On ice fishing in America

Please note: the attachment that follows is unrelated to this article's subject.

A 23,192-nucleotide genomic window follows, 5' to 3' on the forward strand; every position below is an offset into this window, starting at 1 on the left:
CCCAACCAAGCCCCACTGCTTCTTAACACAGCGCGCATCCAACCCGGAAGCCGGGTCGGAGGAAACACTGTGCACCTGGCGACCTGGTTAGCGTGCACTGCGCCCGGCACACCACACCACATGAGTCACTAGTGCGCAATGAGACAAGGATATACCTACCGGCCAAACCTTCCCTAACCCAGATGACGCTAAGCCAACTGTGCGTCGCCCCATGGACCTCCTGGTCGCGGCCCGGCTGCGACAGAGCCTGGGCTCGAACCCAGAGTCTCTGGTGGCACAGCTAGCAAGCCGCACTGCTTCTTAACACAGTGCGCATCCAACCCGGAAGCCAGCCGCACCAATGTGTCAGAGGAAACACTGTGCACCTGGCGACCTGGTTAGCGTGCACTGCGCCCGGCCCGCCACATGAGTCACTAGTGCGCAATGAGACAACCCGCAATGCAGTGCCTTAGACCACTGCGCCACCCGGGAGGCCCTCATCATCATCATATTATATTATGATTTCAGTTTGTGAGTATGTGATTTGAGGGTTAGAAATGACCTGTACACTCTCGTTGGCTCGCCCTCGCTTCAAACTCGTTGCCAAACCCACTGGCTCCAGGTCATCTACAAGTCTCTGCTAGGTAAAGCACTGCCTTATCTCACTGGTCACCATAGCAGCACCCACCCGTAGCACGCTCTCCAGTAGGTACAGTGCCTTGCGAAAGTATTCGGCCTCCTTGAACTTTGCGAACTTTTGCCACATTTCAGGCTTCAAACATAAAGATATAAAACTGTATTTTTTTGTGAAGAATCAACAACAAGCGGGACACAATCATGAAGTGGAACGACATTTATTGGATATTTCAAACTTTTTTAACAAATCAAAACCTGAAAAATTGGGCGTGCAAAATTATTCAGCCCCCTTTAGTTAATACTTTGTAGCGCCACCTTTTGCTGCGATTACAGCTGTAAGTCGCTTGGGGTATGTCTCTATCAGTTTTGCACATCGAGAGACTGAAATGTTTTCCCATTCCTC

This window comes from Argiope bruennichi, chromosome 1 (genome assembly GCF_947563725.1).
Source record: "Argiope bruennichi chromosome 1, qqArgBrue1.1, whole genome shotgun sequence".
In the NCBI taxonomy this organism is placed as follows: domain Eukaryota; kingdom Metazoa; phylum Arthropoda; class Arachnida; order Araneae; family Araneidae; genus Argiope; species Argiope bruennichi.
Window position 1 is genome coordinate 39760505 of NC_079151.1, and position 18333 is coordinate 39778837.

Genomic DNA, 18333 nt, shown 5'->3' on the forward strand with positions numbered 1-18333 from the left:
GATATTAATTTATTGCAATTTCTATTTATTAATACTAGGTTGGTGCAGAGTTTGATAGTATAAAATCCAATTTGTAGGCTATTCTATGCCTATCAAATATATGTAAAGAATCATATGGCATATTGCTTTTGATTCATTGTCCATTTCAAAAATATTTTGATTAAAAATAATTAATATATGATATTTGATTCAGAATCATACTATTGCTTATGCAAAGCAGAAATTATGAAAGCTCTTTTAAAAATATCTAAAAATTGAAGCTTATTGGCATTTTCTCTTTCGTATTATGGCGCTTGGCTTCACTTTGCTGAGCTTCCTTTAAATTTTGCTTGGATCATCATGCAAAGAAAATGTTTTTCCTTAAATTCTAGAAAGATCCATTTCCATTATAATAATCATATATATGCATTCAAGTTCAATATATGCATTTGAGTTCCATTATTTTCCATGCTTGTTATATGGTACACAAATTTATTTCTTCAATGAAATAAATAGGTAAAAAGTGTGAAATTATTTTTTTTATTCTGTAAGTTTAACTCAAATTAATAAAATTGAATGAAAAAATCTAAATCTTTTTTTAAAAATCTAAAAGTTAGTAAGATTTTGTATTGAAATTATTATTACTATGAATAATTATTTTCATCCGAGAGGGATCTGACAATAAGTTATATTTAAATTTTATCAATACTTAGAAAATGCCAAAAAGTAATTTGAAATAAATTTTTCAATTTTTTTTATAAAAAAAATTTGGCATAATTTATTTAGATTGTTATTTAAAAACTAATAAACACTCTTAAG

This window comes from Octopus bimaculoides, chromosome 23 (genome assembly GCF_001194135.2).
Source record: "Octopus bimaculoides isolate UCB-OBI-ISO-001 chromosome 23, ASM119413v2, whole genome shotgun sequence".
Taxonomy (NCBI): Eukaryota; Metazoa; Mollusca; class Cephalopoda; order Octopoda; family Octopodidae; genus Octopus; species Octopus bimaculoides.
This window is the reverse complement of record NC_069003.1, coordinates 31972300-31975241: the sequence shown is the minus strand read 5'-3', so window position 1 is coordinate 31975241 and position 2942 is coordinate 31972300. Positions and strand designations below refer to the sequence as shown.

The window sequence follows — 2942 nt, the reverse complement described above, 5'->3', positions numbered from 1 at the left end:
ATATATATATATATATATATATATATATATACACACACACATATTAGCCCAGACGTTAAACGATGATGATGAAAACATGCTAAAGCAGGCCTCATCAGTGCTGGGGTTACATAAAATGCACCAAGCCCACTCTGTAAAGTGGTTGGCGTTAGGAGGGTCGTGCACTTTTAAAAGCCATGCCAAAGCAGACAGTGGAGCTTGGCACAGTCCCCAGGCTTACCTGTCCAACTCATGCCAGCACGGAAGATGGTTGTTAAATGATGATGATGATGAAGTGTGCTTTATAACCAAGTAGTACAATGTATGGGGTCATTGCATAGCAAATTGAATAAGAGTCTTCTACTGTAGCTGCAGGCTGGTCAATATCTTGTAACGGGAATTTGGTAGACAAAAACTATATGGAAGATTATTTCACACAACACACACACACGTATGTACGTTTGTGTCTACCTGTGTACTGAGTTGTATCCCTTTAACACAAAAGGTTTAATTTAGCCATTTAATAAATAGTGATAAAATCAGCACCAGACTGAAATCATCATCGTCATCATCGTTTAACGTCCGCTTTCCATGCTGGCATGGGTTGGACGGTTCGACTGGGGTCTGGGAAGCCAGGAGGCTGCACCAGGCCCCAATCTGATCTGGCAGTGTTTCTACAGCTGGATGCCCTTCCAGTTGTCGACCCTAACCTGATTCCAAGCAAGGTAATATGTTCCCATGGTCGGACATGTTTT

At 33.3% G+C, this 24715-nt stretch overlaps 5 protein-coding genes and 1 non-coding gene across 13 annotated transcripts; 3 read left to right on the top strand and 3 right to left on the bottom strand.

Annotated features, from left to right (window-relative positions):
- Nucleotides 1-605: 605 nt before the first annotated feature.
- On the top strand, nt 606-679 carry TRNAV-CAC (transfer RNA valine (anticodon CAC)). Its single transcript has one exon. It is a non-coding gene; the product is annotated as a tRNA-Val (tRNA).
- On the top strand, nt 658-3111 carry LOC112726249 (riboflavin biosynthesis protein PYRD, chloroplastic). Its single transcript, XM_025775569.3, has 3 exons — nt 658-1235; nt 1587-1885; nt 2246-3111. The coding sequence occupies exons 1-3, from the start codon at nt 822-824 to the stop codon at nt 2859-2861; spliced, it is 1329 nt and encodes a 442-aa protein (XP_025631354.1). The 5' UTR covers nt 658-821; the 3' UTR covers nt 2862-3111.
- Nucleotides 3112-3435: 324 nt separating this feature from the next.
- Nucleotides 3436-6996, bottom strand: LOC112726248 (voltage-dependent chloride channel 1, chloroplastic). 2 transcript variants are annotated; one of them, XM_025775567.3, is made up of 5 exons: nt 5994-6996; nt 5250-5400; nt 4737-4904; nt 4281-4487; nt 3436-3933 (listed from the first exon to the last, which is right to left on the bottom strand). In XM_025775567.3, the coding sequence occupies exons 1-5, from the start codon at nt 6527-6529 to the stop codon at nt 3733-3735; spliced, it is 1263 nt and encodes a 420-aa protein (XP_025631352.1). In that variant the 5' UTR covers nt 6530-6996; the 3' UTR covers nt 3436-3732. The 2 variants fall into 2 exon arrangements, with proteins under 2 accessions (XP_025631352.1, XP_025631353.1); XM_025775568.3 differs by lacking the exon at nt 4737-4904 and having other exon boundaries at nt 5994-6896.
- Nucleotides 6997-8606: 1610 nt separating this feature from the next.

Icefishing is a strange pastime. Cut a hole in the ice and fish, right? Wrong. There is an entire ethos that surrounds icefishing, and only those who do it understand. It’s about the lake, the shack, the beer, the cold, about having a wood stove or a propane heater. Do you have bunks for your siesta and a stove for making pancakes? Did you choose a good spot for the ice house or not? Your friends all went to Lake Washington, but you like Jefferson, better—more walleyes, you say. There is a great solitary loneliness that engulfs the ice fisherman as he sets up his camp, stakes out his ice, plans for the winter months. A small city has formed around him during these early cold days of December. The nights have been below zero, and the ice is very thick, he thinks, as he parks his SUV near his shack, “This will hold until at least the middle of March.” He throws another stick of wood into his stove, and the temperature goes above freezing inside his little shack. He got a deal on a light blue/green paint years ago, but wonders if he should paint again during the off-season. He removes the floorboards over his holes and breaks the skin of ice that has formed since yesterday. He scoops out the ice with a dipper and hangs the dipper on the wall to dry. He has minnows to fish for the wily walleye, but he will settle for crappies. He opens a beer which he has taken out of his refrigerator and takes a sip. The wind blows outside and a few flakes of snow fall. There are no voices, no traffic, no sounds to bother him. He could worry about his bills, or his wife, or his kids, but for now all of that is very far away, and for a moment he finds peace.